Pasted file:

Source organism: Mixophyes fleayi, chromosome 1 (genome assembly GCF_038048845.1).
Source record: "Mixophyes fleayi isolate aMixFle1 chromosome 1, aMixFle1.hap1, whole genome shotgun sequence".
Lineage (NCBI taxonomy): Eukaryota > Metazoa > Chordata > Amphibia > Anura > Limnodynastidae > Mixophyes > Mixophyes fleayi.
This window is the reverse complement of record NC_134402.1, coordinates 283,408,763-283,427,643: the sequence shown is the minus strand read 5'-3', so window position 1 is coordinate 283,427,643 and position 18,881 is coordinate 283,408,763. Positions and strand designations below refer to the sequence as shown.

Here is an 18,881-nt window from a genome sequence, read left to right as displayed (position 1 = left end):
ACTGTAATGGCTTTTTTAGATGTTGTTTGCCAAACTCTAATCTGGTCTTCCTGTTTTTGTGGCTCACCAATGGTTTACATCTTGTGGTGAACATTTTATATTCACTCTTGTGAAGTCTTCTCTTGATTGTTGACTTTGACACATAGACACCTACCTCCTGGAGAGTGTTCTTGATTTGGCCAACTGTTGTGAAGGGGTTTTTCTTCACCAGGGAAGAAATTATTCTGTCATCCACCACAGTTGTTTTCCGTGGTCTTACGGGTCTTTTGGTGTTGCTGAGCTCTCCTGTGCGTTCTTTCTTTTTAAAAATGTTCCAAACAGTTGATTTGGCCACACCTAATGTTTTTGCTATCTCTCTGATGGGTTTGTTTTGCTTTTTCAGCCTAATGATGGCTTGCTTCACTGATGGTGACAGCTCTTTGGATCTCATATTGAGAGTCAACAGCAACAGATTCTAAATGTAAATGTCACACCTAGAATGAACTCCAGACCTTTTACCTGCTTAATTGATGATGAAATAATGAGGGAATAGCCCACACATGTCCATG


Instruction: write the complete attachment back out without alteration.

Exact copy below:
Source organism: Mixophyes fleayi, chromosome 1 (genome assembly GCF_038048845.1).
Source record: "Mixophyes fleayi isolate aMixFle1 chromosome 1, aMixFle1.hap1, whole genome shotgun sequence".
Lineage (NCBI taxonomy): Eukaryota > Metazoa > Chordata > Amphibia > Anura > Limnodynastidae > Mixophyes > Mixophyes fleayi.
This window is the reverse complement of record NC_134402.1, coordinates 283,408,763-283,427,643: the sequence shown is the minus strand read 5'-3', so window position 1 is coordinate 283,427,643 and position 18,881 is coordinate 283,408,763. Positions and strand designations below refer to the sequence as shown.

Here is an 18,881-nt window from a genome sequence, read left to right as displayed (position 1 = left end):
ACTGTAATGGCTTTTTTAGATGTTGTTTGCCAAACTCTAATCTGGTCTTCCTGTTTTTGTGGCTCACCAATGGTTTACATCTTGTGGTGAACATTTTATATTCACTCTTGTGAAGTCTTCTCTTGATTGTTGACTTTGACACATAGACACCTACCTCCTGGAGAGTGTTCTTGATTTGGCCAACTGTTGTGAAGGGGTTTTTCTTCACCAGGGAAGAAATTATTCTGTCATCCACCACAGTTGTTTTCCGTGGTCTTACGGGTCTTTTGGTGTTGCTGAGCTCTCCTGTGCGTTCTTTCTTTTTAAAAATGTTCCAAACAGTTGATTTGGCCACACCTAATGTTTTTGCTATCTCTCTGATGGGTTTGTTTTGCTTTTTCAGCCTAATGATGGCTTGCTTCACTGATGGTGACAGCTCTTTGGATCTCATATTGAGAGTCAACAGCAACAGATTCTAAATGTAAATGTCACACCTAGAATGAACTCCAGACCTTTTACCTGCTTAATTGATGATGAAATAATGAGGGAATAGCCCACACATGTCCATG